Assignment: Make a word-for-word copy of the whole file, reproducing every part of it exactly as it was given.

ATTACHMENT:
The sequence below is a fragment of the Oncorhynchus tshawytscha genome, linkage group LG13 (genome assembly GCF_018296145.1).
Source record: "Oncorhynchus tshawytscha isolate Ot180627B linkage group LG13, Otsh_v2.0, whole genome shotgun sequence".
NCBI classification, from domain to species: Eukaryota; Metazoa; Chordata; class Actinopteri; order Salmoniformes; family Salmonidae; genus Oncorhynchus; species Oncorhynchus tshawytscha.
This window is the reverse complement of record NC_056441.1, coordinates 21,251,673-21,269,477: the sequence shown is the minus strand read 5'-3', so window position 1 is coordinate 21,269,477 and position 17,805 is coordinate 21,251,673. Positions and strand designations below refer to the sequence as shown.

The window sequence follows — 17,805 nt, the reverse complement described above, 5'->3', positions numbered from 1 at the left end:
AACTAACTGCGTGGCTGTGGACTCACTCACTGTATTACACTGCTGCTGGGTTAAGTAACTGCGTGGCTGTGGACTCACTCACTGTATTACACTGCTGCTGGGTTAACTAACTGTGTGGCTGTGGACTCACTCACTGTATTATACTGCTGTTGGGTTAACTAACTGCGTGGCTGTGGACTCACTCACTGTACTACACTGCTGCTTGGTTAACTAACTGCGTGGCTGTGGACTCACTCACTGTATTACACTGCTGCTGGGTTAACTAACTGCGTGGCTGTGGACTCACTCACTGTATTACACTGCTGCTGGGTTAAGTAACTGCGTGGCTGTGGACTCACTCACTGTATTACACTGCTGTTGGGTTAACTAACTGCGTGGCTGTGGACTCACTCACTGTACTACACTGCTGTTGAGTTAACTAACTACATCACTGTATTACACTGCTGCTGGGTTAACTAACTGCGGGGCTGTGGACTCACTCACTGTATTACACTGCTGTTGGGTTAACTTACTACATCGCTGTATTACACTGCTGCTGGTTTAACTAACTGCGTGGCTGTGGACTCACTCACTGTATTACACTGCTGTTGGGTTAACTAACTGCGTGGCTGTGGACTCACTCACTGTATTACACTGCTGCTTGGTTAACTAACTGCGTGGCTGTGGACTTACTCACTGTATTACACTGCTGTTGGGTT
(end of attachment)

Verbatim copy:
The sequence below is a fragment of the Oncorhynchus tshawytscha genome, linkage group LG13 (genome assembly GCF_018296145.1).
Source record: "Oncorhynchus tshawytscha isolate Ot180627B linkage group LG13, Otsh_v2.0, whole genome shotgun sequence".
NCBI classification, from domain to species: Eukaryota; Metazoa; Chordata; class Actinopteri; order Salmoniformes; family Salmonidae; genus Oncorhynchus; species Oncorhynchus tshawytscha.
This window is the reverse complement of record NC_056441.1, coordinates 21,251,673-21,269,477: the sequence shown is the minus strand read 5'-3', so window position 1 is coordinate 21,269,477 and position 17,805 is coordinate 21,251,673. Positions and strand designations below refer to the sequence as shown.

The window sequence follows — 17,805 nt, the reverse complement described above, 5'->3', positions numbered from 1 at the left end:
AACTAACTGCGTGGCTGTGGACTCACTCACTGTATTACACTGCTGCTGGGTTAAGTAACTGCGTGGCTGTGGACTCACTCACTGTATTACACTGCTGCTGGGTTAACTAACTGTGTGGCTGTGGACTCACTCACTGTATTATACTGCTGTTGGGTTAACTAACTGCGTGGCTGTGGACTCACTCACTGTACTACACTGCTGCTTGGTTAACTAACTGCGTGGCTGTGGACTCACTCACTGTATTACACTGCTGCTGGGTTAACTAACTGCGTGGCTGTGGACTCACTCACTGTATTACACTGCTGCTGGGTTAAGTAACTGCGTGGCTGTGGACTCACTCACTGTATTACACTGCTGTTGGGTTAACTAACTGCGTGGCTGTGGACTCACTCACTGTACTACACTGCTGTTGAGTTAACTAACTACATCACTGTATTACACTGCTGCTGGGTTAACTAACTGCGGGGCTGTGGACTCACTCACTGTATTACACTGCTGTTGGGTTAACTTACTACATCGCTGTATTACACTGCTGCTGGTTTAACTAACTGCGTGGCTGTGGACTCACTCACTGTATTACACTGCTGTTGGGTTAACTAACTGCGTGGCTGTGGACTCACTCACTGTATTACACTGCTGCTTGGTTAACTAACTGCGTGGCTGTGGACTTACTCACTGTATTACACTGCTGTTGGGTT